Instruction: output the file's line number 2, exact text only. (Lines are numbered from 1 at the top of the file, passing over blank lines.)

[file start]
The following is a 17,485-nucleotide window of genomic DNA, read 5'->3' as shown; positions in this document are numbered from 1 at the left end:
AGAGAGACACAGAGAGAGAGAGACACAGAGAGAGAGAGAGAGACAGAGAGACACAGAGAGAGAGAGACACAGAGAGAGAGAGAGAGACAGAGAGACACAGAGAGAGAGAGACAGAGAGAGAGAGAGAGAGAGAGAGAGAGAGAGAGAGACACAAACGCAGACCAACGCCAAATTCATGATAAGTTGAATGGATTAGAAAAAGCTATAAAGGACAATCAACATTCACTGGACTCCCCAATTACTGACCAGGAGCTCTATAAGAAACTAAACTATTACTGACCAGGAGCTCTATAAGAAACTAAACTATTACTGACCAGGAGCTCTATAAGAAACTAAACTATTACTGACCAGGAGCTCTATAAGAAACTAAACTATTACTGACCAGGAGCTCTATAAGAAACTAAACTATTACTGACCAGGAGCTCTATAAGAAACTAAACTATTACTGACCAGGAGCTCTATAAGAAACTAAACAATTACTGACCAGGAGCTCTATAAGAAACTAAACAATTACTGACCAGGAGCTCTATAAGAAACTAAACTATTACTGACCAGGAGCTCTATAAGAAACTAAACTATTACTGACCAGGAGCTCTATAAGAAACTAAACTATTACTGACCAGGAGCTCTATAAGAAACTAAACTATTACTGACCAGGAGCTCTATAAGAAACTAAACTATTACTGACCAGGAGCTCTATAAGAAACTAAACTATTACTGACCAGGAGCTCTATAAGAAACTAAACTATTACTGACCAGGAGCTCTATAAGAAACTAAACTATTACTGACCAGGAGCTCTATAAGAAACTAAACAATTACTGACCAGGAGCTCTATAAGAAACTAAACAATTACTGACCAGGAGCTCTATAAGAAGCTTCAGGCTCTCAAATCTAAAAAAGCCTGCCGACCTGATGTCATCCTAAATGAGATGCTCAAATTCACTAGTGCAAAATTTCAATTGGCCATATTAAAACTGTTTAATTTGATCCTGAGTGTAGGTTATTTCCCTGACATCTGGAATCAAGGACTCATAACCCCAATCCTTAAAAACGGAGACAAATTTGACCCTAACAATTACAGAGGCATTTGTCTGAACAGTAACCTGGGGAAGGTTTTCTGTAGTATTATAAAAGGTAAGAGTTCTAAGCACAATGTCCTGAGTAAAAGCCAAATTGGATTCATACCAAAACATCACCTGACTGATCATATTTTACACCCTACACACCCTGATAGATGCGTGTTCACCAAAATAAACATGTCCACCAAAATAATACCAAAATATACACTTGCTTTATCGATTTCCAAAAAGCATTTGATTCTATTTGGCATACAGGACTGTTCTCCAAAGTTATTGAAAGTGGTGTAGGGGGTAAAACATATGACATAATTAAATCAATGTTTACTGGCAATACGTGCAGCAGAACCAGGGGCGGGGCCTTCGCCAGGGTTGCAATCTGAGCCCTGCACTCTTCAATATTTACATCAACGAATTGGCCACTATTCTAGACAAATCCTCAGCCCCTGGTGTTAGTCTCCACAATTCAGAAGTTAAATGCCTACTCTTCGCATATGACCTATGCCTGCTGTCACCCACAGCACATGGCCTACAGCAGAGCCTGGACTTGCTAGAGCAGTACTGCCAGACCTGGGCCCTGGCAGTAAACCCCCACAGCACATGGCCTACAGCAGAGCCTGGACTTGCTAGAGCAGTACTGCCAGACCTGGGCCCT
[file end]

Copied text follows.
AGAGAGACACAGAGAGAGAGAGACACAGAGAGAGAGAGAGAGACAGAGAGACACAGAGAGAGAGAGACACAGAGAGAGAGAGAGAGACAGAGAGACACAGAGAGAGAGAGACAGAGAGAGAGAGAGAGAGAGAGAGAGAGAGAGAGAGACACAAACGCAGACCAACGCCAAATTCATGATAAGTTGAATGGATTAGAAAAAGCTATAAAGGACAATCAACATTCACTGGACTCCCCAATTACTGACCAGGAGCTCTATAAGAAACTAAACTATTACTGACCAGGAGCTCTATAAGAAACTAAACTATTACTGACCAGGAGCTCTATAAGAAACTAAACTATTACTGACCAGGAGCTCTATAAGAAACTAAACTATTACTGACCAGGAGCTCTATAAGAAACTAAACTATTACTGACCAGGAGCTCTATAAGAAACTAAACTATTACTGACCAGGAGCTCTATAAGAAACTAAACAATTACTGACCAGGAGCTCTATAAGAAACTAAACAATTACTGACCAGGAGCTCTATAAGAAACTAAACTATTACTGACCAGGAGCTCTATAAGAAACTAAACTATTACTGACCAGGAGCTCTATAAGAAACTAAACTATTACTGACCAGGAGCTCTATAAGAAACTAAACTATTACTGACCAGGAGCTCTATAAGAAACTAAACTATTACTGACCAGGAGCTCTATAAGAAACTAAACTATTACTGACCAGGAGCTCTATAAGAAACTAAACTATTACTGACCAGGAGCTCTATAAGAAACTAAACTATTACTGACCAGGAGCTCTATAAGAAACTAAACAATTACTGACCAGGAGCTCTATAAGAAACTAAACAATTACTGACCAGGAGCTCTATAAGAAGCTTCAGGCTCTCAAATCTAAAAAAGCCTGCCGACCTGATGTCATCCTAAATGAGATGCTCAAATTCACTAGTGCAAAATTTCAATTGGCCATATTAAAACTGTTTAATTTGATCCTGAGTGTAGGTTATTTCCCTGACATCTGGAATCAAGGACTCATAACCCCAATCCTTAAAAACGGAGACAAATTTGACCCTAACAATTACAGAGGCATTTGTCTGAACAGTAACCTGGGGAAGGTTTTCTGTAGTATTATAAAAGGTAAGAGTTCTAAGCACAATGTCCTGAGTAAAAGCCAAATTGGATTCATACCAAAACATCACCTGACTGATCATATTTTACACCCTACACACCCTGATAGATGCGTGTTCACCAAAATAAACATGTCCACCAAAATAATACCAAAATATACACTTGCTTTATCGATTTCCAAAAAGCATTTGATTCTATTTGGCATACAGGACTGTTCTCCAAAGTTATTGAAAGTGGTGTAGGGGGTAAAACATATGACATAATTAAATCAATGTTTACTGGCAATACGTGCAGCAGAACCAGGGGCGGGGCCTTCGCCAGGGTTGCAATCTGAGCCCTGCACTCTTCAATATTTACATCAACGAATTGGCCACTATTCTAGACAAATCCTCAGCCCCTGGTGTTAGTCTCCACAATTCAGAAGTTAAATGCCTACTCTTCGCATATGACCTATGCCTGCTGTCACCCACAGCACATGGCCTACAGCAGAGCCTGGACTTGCTAGAGCAGTACTGCCAGACCTGGGCCCTGGCAGTAAACCCCCACAGCACATGGCCTACAGCAGAGCCTGGACTTGCTAGAGCAGTACTGCCAGACCTGGGCCCT